After the mayor bans books, a young boy named Arlo discovers how to grow them.
"Beginnings were always the best part. They smelled as if anything were possible." Arlo is so absorbed in the book he's reading up in a tree that it slips from his hands and bonks the mayor on the head. "Books are dangerous!" the mayor cries, and he rips up every book in town. Arlo is sad, but he figures the mayor must be right; after all, he is the mayor. The town changes: Storytime is replaced by nap time; the theaters produce no plays, and the library is empty. Arlo weeps as he writes "The End" in the sand, but writing makes him determined to share stories. Then, from one of the ripped-up pages, the titular tree begins to sprout, and books flourish once more. (Conveniently, the mayor is easily convinced of their value.) Kheiriyeh's dramatic oil paint-and-collage illustrations, in hues of beige, red, and bright blue, use characters and setting to drive home the message that books bring joy and their absence is all but tragic. The books that grow from the tree contain print in many languages: Korean, Arabic, Russian, Portuguese, and more. Arlo and a number of the other townspeople are brown-skinned, the mayor and others are a shade of beige, and all have blue hair.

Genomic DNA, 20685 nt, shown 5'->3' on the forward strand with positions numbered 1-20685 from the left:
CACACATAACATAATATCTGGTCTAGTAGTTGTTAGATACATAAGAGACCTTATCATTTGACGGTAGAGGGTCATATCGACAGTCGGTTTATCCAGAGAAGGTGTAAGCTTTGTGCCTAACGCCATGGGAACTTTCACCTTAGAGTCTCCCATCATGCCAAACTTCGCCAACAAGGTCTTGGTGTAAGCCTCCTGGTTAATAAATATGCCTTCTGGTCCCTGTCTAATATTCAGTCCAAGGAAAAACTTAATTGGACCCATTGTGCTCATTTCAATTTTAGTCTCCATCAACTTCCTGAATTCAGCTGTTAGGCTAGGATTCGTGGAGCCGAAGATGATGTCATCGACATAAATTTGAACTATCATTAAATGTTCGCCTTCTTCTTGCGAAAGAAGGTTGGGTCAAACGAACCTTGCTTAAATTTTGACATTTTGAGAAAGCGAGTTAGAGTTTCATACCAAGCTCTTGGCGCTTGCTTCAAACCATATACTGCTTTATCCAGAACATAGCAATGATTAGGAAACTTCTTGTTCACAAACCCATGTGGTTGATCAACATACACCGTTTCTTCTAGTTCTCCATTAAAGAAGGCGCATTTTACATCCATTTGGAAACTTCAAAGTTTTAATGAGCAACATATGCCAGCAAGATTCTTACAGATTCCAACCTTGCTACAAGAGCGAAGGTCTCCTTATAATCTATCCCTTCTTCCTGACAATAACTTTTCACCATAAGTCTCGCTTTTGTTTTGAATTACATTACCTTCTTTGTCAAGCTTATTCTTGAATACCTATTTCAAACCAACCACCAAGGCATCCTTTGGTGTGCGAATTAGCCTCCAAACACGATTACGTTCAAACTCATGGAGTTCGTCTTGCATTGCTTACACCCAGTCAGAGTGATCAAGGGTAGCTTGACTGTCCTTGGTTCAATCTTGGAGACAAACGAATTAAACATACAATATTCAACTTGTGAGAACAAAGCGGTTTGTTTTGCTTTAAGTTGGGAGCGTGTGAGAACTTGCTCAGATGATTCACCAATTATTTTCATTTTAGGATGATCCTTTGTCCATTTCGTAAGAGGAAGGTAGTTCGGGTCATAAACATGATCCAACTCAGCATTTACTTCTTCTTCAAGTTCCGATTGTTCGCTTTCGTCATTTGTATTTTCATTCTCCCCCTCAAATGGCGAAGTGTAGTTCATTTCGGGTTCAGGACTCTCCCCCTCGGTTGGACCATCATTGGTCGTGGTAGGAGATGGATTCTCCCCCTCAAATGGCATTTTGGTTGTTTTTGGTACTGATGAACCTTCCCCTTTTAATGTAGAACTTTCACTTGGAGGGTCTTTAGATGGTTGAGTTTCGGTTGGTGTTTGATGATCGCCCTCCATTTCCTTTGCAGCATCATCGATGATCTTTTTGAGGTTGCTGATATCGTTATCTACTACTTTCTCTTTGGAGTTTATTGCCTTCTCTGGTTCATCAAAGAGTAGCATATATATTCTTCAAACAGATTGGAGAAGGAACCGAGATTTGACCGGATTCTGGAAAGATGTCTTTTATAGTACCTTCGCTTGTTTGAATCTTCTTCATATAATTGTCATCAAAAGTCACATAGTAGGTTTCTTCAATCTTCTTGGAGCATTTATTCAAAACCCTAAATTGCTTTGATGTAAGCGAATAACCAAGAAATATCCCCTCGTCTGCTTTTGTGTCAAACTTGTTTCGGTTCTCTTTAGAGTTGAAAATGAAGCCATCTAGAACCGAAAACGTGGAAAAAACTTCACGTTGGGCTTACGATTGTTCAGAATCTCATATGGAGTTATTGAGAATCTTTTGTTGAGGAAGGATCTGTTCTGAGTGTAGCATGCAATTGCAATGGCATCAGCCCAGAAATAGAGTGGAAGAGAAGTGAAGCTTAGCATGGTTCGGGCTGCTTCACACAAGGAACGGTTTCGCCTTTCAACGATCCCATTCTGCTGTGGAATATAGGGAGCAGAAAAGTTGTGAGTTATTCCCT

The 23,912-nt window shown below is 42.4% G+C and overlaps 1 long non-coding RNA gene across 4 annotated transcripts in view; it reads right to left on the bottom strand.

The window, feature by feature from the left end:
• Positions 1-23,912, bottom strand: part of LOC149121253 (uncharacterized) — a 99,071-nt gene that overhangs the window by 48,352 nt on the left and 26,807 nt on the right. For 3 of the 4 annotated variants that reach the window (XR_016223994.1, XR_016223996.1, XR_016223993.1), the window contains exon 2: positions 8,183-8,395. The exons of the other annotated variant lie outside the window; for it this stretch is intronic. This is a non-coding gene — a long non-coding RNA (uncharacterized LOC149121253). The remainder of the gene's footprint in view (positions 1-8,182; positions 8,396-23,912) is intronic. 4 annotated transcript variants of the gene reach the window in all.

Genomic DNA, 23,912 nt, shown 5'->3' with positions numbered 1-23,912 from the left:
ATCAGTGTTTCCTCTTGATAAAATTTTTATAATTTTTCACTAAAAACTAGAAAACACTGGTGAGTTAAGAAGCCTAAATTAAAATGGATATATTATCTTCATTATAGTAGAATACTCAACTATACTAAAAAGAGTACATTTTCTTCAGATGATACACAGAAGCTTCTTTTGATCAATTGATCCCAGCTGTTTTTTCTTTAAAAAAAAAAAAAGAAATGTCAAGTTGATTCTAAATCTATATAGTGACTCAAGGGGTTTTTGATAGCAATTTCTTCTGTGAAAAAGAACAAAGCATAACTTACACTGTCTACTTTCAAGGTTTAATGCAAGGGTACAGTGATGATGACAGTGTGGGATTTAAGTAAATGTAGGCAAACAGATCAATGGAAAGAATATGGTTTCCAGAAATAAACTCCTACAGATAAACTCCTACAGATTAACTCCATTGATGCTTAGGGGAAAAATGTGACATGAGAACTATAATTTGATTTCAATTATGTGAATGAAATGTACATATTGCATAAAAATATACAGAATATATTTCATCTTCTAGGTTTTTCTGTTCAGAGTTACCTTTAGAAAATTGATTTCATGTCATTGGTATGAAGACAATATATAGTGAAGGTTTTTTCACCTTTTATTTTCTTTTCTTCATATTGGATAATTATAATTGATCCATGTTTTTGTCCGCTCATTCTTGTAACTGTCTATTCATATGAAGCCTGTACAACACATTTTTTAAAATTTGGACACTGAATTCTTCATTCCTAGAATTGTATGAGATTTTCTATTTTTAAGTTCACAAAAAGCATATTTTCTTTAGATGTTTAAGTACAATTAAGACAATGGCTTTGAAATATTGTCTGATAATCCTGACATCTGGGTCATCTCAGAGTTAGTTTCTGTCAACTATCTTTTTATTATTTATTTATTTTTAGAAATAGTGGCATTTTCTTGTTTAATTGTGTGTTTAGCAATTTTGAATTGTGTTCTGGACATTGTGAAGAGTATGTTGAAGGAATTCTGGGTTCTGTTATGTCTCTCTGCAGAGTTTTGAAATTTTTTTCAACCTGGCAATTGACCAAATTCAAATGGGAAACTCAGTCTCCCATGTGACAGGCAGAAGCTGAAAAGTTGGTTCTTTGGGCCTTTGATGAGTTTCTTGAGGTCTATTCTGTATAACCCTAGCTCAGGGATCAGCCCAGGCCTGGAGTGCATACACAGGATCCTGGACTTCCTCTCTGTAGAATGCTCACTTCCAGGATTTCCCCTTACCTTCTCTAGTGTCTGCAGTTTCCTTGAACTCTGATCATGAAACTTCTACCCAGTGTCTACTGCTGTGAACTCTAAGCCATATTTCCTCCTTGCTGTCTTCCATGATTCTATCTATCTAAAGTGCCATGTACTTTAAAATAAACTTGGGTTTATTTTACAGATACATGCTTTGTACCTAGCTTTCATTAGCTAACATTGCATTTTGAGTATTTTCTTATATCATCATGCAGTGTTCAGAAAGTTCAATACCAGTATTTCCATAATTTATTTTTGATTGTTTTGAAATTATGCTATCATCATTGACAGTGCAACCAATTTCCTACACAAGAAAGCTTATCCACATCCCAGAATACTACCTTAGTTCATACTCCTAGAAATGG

An excuse for Czajak to share his love of books with children, this story's optimistic view of creativity and resistance is fairly irresistible. (Picture book. 4-9)